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Podcast: The growing rift between Trump and his intelligence agencies, and why it’s cause for concern
March 22, 2017 / 3:18 PM / 5 months ago

Podcast: The growing rift between Trump and his intelligence agencies, and why it’s cause for concern

DAY 9 / JANUARY 28: In his first call as president with Russian leader Vladimir Putin, Trump denounced a treaty that caps U.S. and Russian deployment of nuclear warheads as a bad deal for the United States, according to two U.S. officials and one former U.S. official with knowledge of the call. When Putin raised the possibility of extending the 2010 treaty, known as New START, Trump paused to ask his aides in an aside what the treaty was, these sources said. Trump then told Putin the treaty was one of several bad deals negotiated by the Obama administration, saying that New START favored Russia. Trump also talked about his own popularity, the sources said. The White House declined to comment. It referred Reuters to the official White House account issued after the Jan. 28 call, which did not mention the discussion about New START.Jonathan Ernst

Even before he took office, Donald Trump was denigrating the U.S. intelligence community – in large part because of its investigation into Russian influence on the presidential election, which challenged the integrity of his victory. That relationship has continued to sour, through Trump’s controversial speech at CIA headquarters and his attack on leaks that helped lead to National Security Adviser Michael Flynn’s resignation.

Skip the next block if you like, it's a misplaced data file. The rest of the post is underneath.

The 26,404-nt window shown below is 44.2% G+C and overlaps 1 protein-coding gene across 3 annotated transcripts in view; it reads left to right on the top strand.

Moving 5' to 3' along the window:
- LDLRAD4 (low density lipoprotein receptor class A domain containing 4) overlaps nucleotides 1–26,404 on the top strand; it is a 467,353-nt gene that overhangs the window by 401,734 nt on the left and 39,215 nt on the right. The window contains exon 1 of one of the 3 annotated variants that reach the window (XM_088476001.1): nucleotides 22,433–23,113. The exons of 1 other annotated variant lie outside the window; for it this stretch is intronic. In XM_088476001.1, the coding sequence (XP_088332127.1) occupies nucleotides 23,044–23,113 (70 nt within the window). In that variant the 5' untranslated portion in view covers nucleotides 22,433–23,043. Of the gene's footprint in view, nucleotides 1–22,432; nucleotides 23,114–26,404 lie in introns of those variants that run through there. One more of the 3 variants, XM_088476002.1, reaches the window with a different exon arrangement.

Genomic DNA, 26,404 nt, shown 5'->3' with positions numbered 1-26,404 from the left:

As president, Trump’s relationship with the intelligence community hasn’t improved. His supporters believe there is a “Deep State” operating within the intelligence community, which is trying to undermine the administration.

What happens when a president doesn’t trust his intelligence agencies, or they don’t trust him? How does this kind of fractured relationship affect intelligence gathering – and the military operations that come from it – overseas?

This week on War College, national security expert Tim Weiner – author of “Legacy of Ashes,” his award-winning history of the CIA – examines Trump’s complicated relationship with the U.S. intelligence community. He explores the president’s power over his agencies – not just to pick a CIA director, but to sign orders for operations overseas. And he offers historical context for what can happen when things go horribly wrong.

The views expressed in this article are not those of Reuters News.

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